Ocean acidification spells trouble for shellfish industry

Photo by R. Rheault

Photo by R. Rheault

If mollusks, particularly the shelled and delicious variety, can feel emotions, then they must be getting nervous. Not of happy hour regulars eyeing the one-dollar oysters, mind you, but of the creeping acidity in the oceans. According to a new study, clams, mussels, oysters and their brethren shouldn’t be the only ones feeling anxious, because ocean acidification is a threat looming over the lucrative US shellfish industry.

Shellfish are essential to keeping coastal waters healthy; in fact, they’re tireless little workhorses. For example, just one oyster can filter and clean up to 50 gallons of water per day. Not only are shellfish good for the health of coastal waters, farmed shellfish are part of a growing, and sustainable, industry. According to the NRDC, which participated in the recent shellfish study, the “shelled mollusk” (clams, oysters, mussels, scallops) industry in the US, both farmed and wild-caught, is worth about $1 billion. That’s a rare feel-good story for the nation’s fishing industry.  Unfortunately, it means that acidification threatens not just mollusks trying to make their shells, but people trying to keep their jobs.

The new study provides a unique economic look at the impacts of ocean acidification, and the view is startling. According to the findings, 15 states are at “high risk of economic harm” because of the effect acidification could have on their shelled mollusk fisheries. In some cases that harm is already a reality, such as in the Pacific Northwest where ocean acidification has cost the oyster industry nearly $110 million, jeopardizing 3,200 jobs. The effects of ocean acidification are being amplified by other local issues, creating what the NRDC calls “hot zones,” or areas with a strong shellfish industry that face multiple environmental, social and economic risks from acidification. As NRDC describes them:

  • New England hot zones: The productive ports of Downeast Maine and southern Massachusetts where poorly buffered rivers run into the cold New England waters which are especially enriched in ‘acidifying’ carbon dioxide.
  • Mid-Atlantic hot zones: East coast estuaries like Narragansett Bay, Chesapeake Bay and the Long Island Sound where an abundance of nitrogen pollution exacerbates ocean acidification in shellfish-rich areas.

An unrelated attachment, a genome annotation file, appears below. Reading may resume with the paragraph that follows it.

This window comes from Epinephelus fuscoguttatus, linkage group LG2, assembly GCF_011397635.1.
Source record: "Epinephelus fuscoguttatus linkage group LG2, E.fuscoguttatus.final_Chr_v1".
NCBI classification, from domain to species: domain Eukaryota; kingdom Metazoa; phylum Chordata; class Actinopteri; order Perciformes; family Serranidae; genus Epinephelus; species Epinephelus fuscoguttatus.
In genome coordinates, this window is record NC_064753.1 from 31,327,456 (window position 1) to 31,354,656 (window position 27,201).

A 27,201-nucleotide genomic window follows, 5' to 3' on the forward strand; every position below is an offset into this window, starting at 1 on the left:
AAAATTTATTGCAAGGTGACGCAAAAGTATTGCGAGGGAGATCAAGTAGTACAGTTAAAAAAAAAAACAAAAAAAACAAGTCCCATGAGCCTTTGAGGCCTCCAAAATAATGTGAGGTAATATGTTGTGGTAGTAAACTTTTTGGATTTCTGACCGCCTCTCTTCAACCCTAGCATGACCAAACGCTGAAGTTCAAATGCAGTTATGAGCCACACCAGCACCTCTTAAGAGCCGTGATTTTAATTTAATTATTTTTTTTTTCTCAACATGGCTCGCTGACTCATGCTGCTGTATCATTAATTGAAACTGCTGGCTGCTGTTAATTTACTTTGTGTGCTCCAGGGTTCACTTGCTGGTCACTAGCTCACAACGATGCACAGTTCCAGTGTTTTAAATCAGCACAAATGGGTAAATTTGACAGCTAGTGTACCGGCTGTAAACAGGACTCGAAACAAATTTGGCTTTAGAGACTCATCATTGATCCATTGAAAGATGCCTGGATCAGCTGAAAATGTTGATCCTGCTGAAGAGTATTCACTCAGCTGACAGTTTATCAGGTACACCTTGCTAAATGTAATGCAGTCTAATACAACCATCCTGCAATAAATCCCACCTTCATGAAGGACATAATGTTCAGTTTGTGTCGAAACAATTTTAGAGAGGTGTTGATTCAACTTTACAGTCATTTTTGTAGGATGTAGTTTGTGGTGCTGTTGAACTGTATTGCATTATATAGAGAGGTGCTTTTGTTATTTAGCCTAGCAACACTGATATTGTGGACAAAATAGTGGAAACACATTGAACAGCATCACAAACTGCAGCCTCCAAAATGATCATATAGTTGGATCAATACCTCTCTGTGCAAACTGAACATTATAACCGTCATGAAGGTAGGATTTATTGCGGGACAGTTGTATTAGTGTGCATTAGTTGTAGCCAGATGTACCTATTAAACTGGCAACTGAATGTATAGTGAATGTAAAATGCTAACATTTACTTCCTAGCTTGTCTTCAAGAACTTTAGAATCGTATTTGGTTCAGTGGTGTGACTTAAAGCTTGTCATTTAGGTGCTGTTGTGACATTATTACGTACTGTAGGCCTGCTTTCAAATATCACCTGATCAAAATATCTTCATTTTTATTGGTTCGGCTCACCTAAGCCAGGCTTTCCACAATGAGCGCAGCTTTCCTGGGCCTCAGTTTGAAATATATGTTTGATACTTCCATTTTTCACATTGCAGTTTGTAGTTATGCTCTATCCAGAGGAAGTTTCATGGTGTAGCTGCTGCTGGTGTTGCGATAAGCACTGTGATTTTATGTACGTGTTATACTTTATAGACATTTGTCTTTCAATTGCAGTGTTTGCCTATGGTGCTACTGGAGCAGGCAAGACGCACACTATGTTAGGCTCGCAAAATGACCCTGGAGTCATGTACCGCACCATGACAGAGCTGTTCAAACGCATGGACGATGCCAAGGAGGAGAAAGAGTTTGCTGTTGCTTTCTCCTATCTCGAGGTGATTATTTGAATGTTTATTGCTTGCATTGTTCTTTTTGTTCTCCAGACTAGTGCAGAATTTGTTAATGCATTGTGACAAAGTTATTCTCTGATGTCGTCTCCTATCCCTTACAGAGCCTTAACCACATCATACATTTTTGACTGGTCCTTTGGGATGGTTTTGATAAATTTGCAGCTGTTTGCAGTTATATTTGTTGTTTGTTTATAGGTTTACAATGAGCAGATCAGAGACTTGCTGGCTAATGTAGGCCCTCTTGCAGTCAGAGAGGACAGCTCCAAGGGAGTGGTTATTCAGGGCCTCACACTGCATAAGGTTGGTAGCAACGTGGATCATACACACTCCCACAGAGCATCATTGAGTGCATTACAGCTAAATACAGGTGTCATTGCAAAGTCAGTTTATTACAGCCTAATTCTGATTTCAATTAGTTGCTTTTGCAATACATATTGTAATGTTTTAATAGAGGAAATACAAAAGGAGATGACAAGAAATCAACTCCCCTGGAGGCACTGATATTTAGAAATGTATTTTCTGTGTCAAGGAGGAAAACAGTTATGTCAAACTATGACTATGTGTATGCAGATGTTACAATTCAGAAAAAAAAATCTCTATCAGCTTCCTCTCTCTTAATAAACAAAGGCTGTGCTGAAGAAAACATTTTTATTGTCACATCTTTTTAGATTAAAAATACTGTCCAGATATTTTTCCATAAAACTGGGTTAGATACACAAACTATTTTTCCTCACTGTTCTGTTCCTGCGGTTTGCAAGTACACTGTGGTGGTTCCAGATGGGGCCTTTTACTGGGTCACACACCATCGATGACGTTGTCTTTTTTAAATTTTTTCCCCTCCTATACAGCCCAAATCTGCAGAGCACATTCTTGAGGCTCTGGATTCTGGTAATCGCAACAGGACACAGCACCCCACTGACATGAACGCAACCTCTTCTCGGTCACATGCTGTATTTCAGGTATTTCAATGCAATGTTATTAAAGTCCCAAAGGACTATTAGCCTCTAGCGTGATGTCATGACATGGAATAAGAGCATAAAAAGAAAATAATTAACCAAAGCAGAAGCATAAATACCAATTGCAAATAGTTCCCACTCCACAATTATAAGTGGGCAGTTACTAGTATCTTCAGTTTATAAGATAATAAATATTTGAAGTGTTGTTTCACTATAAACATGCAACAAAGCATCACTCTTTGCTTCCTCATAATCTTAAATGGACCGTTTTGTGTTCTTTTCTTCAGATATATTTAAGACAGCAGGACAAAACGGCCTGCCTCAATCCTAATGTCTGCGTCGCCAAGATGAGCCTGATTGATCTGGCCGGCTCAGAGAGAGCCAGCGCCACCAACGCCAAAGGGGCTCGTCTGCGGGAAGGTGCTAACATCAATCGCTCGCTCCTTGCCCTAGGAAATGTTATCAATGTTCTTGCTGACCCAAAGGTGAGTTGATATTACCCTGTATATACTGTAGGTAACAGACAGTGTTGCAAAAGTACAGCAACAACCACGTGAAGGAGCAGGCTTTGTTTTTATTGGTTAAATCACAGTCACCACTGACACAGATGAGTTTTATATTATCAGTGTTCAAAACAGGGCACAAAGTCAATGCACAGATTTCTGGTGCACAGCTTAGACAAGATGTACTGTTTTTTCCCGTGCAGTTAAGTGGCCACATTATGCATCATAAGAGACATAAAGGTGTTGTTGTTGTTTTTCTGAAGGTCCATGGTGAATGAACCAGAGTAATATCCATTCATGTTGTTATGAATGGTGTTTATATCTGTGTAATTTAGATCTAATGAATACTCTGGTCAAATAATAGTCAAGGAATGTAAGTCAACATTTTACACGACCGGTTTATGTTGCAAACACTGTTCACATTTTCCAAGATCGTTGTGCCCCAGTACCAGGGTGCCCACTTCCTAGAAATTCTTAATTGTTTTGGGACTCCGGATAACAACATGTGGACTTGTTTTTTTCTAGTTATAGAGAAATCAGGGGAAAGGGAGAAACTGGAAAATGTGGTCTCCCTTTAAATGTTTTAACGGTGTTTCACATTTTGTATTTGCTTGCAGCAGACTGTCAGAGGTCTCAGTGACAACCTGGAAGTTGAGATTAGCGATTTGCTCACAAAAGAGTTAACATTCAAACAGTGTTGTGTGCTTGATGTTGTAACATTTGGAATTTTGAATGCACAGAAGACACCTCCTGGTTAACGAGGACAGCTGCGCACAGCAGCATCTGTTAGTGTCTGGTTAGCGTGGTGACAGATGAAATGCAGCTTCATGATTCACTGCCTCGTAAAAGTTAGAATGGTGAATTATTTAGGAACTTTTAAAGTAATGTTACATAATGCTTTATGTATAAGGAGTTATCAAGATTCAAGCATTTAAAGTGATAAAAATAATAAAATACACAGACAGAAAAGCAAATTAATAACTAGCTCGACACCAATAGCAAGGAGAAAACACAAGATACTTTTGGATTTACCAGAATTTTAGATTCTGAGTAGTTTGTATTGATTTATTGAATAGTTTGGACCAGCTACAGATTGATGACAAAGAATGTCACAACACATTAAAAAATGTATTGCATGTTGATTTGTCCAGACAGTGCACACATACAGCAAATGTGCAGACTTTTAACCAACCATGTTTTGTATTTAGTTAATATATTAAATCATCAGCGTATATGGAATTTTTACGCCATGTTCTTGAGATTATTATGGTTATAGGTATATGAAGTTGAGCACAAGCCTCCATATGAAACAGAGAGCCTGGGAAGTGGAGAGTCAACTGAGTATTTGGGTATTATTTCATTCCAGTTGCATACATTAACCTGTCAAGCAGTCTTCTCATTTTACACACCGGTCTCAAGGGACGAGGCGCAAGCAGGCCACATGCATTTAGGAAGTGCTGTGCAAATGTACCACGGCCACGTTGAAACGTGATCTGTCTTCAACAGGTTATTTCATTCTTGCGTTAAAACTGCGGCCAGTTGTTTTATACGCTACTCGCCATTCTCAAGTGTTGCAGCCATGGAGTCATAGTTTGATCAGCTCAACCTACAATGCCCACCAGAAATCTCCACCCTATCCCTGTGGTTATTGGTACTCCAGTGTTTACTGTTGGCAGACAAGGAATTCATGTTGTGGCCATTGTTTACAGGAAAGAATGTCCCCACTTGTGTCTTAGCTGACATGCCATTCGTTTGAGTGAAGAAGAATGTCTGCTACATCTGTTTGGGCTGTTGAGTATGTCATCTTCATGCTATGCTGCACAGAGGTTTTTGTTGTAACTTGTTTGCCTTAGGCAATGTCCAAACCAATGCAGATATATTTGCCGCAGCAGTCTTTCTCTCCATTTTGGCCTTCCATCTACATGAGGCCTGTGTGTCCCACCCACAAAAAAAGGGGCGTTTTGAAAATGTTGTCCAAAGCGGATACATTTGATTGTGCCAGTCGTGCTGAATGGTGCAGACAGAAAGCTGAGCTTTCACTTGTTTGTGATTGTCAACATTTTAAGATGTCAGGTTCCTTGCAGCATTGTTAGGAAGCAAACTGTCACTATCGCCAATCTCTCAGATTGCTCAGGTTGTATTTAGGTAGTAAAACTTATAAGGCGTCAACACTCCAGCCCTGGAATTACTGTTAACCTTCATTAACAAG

• Gulf of Mexico hot zones: Terrebonne and Plaquemines Parishes of Louisiana – and other communities in the Gulf of Mexico – where the shelled mollusk industry is limited to oysters, giving this region fewer options for alternative, potentially more resilient, mollusk fisheries, in the short term.
  • Pacific Northwest hot zones: The Oregon and Washington coasts and estuaries where a potent combination of risk factors converge, including cold waters, upwelling currents that brings corrosive waters closer to the surface, corrosive rivers, and nutrient pollution from land runoff.

Why is the ocean becoming more acidic? Because too much carbon dioxide is being released into the atmosphere from power plants, cars and factories. The world’s oceans and the atmosphere exchange huge amounts of carbon dioxide each year, but since the industrial revolution the amount of CO2 in the atmosphere has risen 40 percent. When this increased amount of CO2 enters the ocean, a series of chemical reactions causes the water to become more acidic, resulting in a 30 percent increase in ocean acidity since the mid-19th Century. This makes it difficult for creatures that create exoskeletons out of calcium carbonate, like clams and oysters.

The study is yet another example of how our food, water and energy choices are closely connected. In this case, a healthy and sustainable source of seafood is being threatened by the effects of our fossil-fueled energy on the world’s oceans. It’s a remarkably similar situation to the connection between coal power plant emissions and mercury concentrations in seafood.

Whether or not there are shellfish available for dinner in the future, not to mention whether or not people can still make a living from harvesting shellfish, depends a great deal on how we choose to power our future. Just think: if we were to combine efforts to reduce fossil fuel emissions with other local solutions – like cutting back on polluted agricultural runoff and investing in diverse shellfish farming – then the only reason to mention acidity in the same breath with shellfish would be to complain about too much lemon.

Peter Hanlon, GRACE Communications Foundation, 30 March 2015. Article.

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